Stanhope curls his hand into the fabric over the boy’s shoulder, feeling the bone beneath, still clothed in more muscle and fat than he has come to consider normal, and pulls him close. Raleigh’s mouth is sweet under his, and when his eyes flash open they look like his sister’s, a blue so pale that in the right light they seem almost colourless.
Madge would not forgive him this, he thinks madly, but the very thought of her: the joy in her voice, the echo of her laugh on their walks, her smiling mouth against his, belongs in a different world.
Still, sometimes at night he tries to think of her, to hold her in his mind so that he may perhaps have, for once, a dream in lieu of a nightmare. But in his memory she is blurred like a ghost, a wisp on developing film, and no matter how long Stanhope waits the image never focuses.
Raleigh’s hand rises to his arm, burning through the layers of Stanhope’s uniform.
She would never know; certainly, Raleigh could never write to her of this, and what is one more secret to Stanhope? These days he goes through the motions: duty, work, sleep then if he is lucky. Perhaps, he thinks, his memory is not failing him, but merely trying to acclimatise.
Beneath his skin, whiskey sings.
He does not let himself wonder at what he is doing. That way madness lies; Hell cannot be explained.
Instead, he thinks, another hour, and then another, then his duty. Time is allotted carefully, here, though nothing ever happens. The men – and the boys, he knows, their faces still spotted with acne and their mouths closed around their lie – fall daily. As a child, Stanhope had seen a puppet theatre, and at times the dying remind him of them, their marionette strings suddenly cut, as though God had tired of His game.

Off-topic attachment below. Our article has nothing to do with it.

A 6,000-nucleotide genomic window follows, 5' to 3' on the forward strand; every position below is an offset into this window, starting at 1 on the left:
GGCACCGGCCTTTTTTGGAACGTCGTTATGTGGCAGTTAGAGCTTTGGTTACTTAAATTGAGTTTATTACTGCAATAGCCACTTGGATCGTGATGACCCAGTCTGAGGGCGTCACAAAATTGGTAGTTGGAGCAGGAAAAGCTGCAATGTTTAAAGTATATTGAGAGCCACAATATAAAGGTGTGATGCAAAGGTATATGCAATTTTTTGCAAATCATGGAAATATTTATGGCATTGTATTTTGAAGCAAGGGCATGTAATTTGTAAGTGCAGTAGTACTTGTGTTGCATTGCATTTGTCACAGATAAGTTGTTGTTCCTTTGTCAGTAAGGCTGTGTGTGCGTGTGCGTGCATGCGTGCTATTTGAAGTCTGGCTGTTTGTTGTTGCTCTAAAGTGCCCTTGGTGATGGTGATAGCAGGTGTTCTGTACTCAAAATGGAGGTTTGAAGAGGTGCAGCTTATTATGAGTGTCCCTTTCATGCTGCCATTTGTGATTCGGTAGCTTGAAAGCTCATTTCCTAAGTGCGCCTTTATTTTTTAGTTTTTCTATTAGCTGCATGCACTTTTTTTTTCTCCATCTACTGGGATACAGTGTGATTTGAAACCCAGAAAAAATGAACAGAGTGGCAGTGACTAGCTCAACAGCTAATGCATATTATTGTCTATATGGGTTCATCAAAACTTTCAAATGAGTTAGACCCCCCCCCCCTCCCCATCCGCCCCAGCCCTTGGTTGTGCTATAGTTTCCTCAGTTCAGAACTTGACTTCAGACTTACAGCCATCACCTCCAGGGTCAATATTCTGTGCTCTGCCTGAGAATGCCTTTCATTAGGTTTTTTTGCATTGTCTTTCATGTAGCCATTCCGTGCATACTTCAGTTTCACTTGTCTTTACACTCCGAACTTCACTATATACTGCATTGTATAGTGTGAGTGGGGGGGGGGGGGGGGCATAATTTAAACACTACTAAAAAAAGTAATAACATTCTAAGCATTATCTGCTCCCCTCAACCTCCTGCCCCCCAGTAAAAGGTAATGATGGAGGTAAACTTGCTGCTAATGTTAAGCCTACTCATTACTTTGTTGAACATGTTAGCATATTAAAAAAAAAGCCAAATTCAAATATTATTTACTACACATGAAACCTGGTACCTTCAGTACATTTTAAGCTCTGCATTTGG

Stanhope’s father is a pastor; he is no stranger to sin. And yet the thought of facing that soft-spoken greying man who spoke of love and absolution and who had probably never raised a hand against any man in his life, had chilled him more than the Huns’ entire army.
He had not gone home.
But he could not escape it; his past had followed him to the trenches instead: Jimmy, no longer muddy but still as wide-eyed, his sister’s name ever on his lips.
One of them whispers it, loud like a shelling in the silence of the dug-out. He thinks it is Raleigh from the way he staggers back, mouth half-open and one arm raised as if to touch.
There is something terrible about his eyes in the half-light.
The second person Stanhope had ever seen dead had had eyes like that, huge glassy eyes, staring up at the sky as though instead of blowing him apart, death had merely halted him mid-blink. They had been the colour of his own mother’s and Stanhope had ran back and poured himself a healthy measure of whiskey, and another, until he could no longer see those eyes when he shut his own. Then he had lain down and waited for sleep.
And so he waits still, for he had not been the one to act first, and so the duty of speech would have to fall to Raleigh now.
Raleigh, who had tasted the whiskey on his breath, and all his secrets with it, and who loved his sister more than Stanhope loved the memory of her, that summer when he had been on leave, with flowers in her hair.